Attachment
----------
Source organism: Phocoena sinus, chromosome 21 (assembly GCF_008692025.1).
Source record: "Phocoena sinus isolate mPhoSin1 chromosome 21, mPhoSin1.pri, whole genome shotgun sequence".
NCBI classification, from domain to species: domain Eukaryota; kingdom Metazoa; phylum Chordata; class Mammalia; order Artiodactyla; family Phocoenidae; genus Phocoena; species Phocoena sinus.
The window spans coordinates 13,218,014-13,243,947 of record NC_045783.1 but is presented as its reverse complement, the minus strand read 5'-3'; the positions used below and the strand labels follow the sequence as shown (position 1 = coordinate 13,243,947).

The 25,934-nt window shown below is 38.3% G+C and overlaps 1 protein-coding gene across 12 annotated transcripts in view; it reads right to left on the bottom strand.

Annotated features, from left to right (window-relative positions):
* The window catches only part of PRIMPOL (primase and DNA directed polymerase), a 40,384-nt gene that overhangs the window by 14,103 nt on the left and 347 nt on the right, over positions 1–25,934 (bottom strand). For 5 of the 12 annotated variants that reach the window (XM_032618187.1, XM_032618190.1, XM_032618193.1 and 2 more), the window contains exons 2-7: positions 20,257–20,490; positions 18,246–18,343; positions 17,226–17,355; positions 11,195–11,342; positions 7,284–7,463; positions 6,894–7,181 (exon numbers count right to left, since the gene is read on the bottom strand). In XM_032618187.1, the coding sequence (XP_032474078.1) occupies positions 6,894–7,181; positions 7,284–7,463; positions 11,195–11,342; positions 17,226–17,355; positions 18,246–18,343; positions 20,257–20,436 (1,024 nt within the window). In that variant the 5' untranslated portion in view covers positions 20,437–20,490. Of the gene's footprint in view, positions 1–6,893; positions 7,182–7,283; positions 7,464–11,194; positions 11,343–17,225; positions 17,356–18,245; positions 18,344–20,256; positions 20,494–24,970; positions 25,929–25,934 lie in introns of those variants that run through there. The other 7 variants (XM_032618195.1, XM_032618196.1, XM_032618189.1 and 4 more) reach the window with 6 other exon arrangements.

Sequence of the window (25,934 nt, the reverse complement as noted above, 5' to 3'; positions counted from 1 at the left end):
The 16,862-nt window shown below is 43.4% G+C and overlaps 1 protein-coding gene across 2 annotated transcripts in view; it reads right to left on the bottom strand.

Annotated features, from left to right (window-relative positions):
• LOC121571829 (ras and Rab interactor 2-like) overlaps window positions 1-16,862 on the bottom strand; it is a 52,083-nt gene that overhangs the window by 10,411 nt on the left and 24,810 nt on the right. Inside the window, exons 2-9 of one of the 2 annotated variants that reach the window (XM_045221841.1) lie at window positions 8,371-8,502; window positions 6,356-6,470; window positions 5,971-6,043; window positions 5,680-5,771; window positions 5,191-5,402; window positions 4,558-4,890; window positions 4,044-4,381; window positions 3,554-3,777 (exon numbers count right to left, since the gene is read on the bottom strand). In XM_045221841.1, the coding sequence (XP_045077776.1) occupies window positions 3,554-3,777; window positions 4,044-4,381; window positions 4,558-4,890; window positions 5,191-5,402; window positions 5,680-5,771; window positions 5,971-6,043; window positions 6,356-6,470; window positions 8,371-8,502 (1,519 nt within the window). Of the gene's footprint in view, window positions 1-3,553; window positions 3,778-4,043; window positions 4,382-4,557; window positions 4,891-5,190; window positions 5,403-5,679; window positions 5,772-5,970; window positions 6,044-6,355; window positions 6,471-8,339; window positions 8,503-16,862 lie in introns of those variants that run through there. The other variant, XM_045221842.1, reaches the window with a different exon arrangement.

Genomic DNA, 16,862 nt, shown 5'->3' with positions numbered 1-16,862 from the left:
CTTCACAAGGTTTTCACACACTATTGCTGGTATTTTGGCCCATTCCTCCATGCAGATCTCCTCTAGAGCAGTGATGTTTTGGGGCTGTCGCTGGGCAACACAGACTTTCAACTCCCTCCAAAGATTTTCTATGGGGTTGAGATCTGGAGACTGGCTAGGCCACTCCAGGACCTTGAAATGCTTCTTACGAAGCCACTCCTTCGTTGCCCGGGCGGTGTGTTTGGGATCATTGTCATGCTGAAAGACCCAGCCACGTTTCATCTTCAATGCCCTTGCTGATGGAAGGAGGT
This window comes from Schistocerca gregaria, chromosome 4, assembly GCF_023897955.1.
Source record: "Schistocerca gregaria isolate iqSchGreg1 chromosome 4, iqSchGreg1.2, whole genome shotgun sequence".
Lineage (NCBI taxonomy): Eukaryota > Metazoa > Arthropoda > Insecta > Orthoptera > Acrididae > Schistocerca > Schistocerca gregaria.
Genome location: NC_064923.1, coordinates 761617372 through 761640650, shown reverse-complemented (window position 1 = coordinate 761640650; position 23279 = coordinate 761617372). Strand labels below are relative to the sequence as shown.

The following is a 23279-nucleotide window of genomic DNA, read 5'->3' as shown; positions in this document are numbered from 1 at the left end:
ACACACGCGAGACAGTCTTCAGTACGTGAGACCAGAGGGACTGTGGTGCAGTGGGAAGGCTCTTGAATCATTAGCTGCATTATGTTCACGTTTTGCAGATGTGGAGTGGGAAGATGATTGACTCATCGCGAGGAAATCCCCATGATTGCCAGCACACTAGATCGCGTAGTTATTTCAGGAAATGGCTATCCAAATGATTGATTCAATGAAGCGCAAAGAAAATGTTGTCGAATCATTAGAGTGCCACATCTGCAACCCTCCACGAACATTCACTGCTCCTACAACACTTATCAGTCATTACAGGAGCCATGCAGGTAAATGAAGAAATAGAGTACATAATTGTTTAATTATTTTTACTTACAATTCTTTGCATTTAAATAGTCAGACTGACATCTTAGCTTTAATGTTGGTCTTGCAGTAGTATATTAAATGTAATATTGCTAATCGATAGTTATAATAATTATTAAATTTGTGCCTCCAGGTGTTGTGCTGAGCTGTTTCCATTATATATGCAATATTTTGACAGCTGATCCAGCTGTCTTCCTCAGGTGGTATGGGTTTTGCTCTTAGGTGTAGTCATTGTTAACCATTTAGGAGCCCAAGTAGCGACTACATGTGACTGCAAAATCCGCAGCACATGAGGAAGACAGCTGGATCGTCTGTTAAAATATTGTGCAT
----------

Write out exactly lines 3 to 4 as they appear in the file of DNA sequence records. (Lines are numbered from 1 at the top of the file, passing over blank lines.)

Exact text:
NCBI classification, from domain to species: domain Eukaryota; kingdom Metazoa; phylum Chordata; class Mammalia; order Artiodactyla; family Phocoenidae; genus Phocoena; species Phocoena sinus.
The window spans coordinates 13,218,014-13,243,947 of record NC_045783.1 but is presented as its reverse complement, the minus strand read 5'-3'; the positions used below and the strand labels follow the sequence as shown (position 1 = coordinate 13,243,947).